A Changing Climate Means A Changing Society. The Island Press Urban Resilience Project, Supported By The Kresge Foundation And The JPB Foundation, Is Committed To A Greener, Fairer Future. This Article Was Originally Published June 18, 2019 in The Progressive.
In early June, Diane Mueller fled her flooded home near St. Louis, Missouri, for the second time in two years. She hopes it won’t happen again.
When Mueller saw the water bubbling up through grates in the floor, she knew it was time to go. She and her husband, Stan, bundled the pets into the family truck and headed for dry land. Now they sit on the floor of an unfurnished rental house, contemplating next steps.
Floods have always been a fact of life in the nation’s great river valleys, but the problem is getting worse—as evidenced by the record-breaking deluge that drove Mueller from her home. Today’s floods are increasingly destructive, thanks to a changing climate that brings much heavier rains. And flooding is exacerbated by development in floodplains, often paid for with tax dollars.
When the Muellers bought their four-acre farm near the Missouri River thirty years ago, floods were relatively rare. Like most of their neighbors, they got hit by the great flood of 1993, but the land stayed dry enough for the couple to keep horses and chickens, cultivate a half-acre garden, and raise a family.
The Muellers’ land got soggier in 2003, after a 1.2 million-square-foot mall was constructed on nearby farmland. The St. Louis Mills Mall was built with $18.5 million in tax increment financing (TIF), which allows developers to cash in on future revenues generated by “improvements” to the property. Cities usually obtain money for TIF projects by selling bonds, which are repaid over time with tax revenues.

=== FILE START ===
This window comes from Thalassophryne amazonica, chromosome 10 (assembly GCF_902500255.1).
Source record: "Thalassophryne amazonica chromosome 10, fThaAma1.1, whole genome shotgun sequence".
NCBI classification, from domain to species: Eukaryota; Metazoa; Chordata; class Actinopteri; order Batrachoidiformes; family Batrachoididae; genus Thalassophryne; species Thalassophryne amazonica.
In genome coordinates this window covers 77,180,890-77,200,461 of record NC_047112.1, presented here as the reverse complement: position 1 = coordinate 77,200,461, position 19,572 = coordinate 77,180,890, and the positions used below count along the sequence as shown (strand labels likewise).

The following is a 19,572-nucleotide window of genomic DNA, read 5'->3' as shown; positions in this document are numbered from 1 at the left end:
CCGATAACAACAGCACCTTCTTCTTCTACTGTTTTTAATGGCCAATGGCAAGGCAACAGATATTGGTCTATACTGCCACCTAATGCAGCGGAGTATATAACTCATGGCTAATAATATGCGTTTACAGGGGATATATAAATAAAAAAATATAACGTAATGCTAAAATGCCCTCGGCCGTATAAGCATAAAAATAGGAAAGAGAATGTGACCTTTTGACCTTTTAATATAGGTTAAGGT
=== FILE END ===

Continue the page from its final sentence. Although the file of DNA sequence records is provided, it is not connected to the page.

But here’s the catch: if those revenues fail to materialize, the city still has to repay the bonds. And taxpayers are left holding the bag.
That’s what happened with St. Louis Mills (since renamed the St. Louis Outlet Mall), which entered a death spiral years ago. Today, the cavernous mall sits mostly empty, surrounded by waist-high weeds. Its remaining tenants received eviction notices in May.
But the damage that the mall helped cause to the Muellers’ property remains. Now that the fields that once absorbed rainfall are covered with concrete, rainwater runs off onto neighboring land.
This spring, the Missouri state legislature considered a bill that would curb the use of TIFs to finance construction in floodplains, but developers helped kill it.
TIFs are only one of many tools used to build risky developments on the taxpayers’ dime. Developers can also petition FEMA to change their maps so that properties in floodplains are—on paper, at least—no longer in floodplains. That’s a boon for wealthy owners of waterfront property, who save up to 97 percent on National Flood Insurance Program (NFIP) premiums. But we still bail them out when they flood, and pick up the tab when the NFIP—now $20 billion in debt—runs out of money.
For the Muellers, enough is enough. They are ready to give up on the place they call home, unsure where they’ll go next.
Such tragedies can be lessened. While rivers will continue to overflow their banks, we can limit the damage and suffering that results. We can use federal funds to elevate or buy out vulnerable homes. We can protect natural buffers like wetlands and forests. We can reduce global warming by ramping up clean, renewable energy.
And, starting now, we can stop paying developers to build in floodplains.